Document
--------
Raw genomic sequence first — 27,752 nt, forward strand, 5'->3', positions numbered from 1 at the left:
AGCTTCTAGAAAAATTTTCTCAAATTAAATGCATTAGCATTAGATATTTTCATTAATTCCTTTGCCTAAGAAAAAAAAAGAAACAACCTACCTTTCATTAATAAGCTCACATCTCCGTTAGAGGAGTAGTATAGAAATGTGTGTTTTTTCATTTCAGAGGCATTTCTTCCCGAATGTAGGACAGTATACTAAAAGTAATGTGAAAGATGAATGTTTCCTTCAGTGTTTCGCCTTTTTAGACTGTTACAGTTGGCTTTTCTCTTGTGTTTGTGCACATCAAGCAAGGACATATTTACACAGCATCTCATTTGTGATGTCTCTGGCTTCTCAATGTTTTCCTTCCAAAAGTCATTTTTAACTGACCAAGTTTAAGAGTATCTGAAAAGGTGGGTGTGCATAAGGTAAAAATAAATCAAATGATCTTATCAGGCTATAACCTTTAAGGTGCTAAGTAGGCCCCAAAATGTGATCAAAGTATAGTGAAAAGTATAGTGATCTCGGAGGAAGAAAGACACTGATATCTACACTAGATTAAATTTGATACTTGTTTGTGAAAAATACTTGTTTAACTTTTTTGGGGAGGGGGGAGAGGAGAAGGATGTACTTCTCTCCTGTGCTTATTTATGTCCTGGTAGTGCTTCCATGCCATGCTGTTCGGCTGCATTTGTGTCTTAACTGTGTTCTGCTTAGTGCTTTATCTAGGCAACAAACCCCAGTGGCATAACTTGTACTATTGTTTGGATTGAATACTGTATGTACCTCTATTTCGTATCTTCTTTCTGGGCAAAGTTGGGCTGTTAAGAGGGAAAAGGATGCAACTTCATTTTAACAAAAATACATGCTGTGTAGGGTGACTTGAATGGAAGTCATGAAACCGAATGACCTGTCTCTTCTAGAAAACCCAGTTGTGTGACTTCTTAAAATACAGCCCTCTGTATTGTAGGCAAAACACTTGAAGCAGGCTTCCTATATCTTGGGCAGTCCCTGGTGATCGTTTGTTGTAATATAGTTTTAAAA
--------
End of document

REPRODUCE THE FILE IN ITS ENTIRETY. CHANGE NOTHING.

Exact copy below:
Raw genomic sequence first — 27,752 nt, forward strand, 5'->3', positions numbered from 1 at the left:
AGCTTCTAGAAAAATTTTCTCAAATTAAATGCATTAGCATTAGATATTTTCATTAATTCCTTTGCCTAAGAAAAAAAAAGAAACAACCTACCTTTCATTAATAAGCTCACATCTCCGTTAGAGGAGTAGTATAGAAATGTGTGTTTTTTCATTTCAGAGGCATTTCTTCCCGAATGTAGGACAGTATACTAAAAGTAATGTGAAAGATGAATGTTTCCTTCAGTGTTTCGCCTTTTTAGACTGTTACAGTTGGCTTTTCTCTTGTGTTTGTGCACATCAAGCAAGGACATATTTACACAGCATCTCATTTGTGATGTCTCTGGCTTCTCAATGTTTTCCTTCCAAAAGTCATTTTTAACTGACCAAGTTTAAGAGTATCTGAAAAGGTGGGTGTGCATAAGGTAAAAATAAATCAAATGATCTTATCAGGCTATAACCTTTAAGGTGCTAAGTAGGCCCCAAAATGTGATCAAAGTATAGTGAAAAGTATAGTGATCTCGGAGGAAGAAAGACACTGATATCTACACTAGATTAAATTTGATACTTGTTTGTGAAAAATACTTGTTTAACTTTTTTGGGGAGGGGGGAGAGGAGAAGGATGTACTTCTCTCCTGTGCTTATTTATGTCCTGGTAGTGCTTCCATGCCATGCTGTTCGGCTGCATTTGTGTCTTAACTGTGTTCTGCTTAGTGCTTTATCTAGGCAACAAACCCCAGTGGCATAACTTGTACTATTGTTTGGATTGAATACTGTATGTACCTCTATTTCGTATCTTCTTTCTGGGCAAAGTTGGGCTGTTAAGAGGGAAAAGGATGCAACTTCATTTTAACAAAAATACATGCTGTGTAGGGTGACTTGAATGGAAGTCATGAAACCGAATGACCTGTCTCTTCTAGAAAACCCAGTTGTGTGACTTCTTAAAATACAGCCCTCTGTATTGTAGGCAAAACACTTGAAGCAGGCTTCCTATATCTTGGGCAGTCCCTGGTGATCGTTTGTTGTAATATAGTTTTAAAA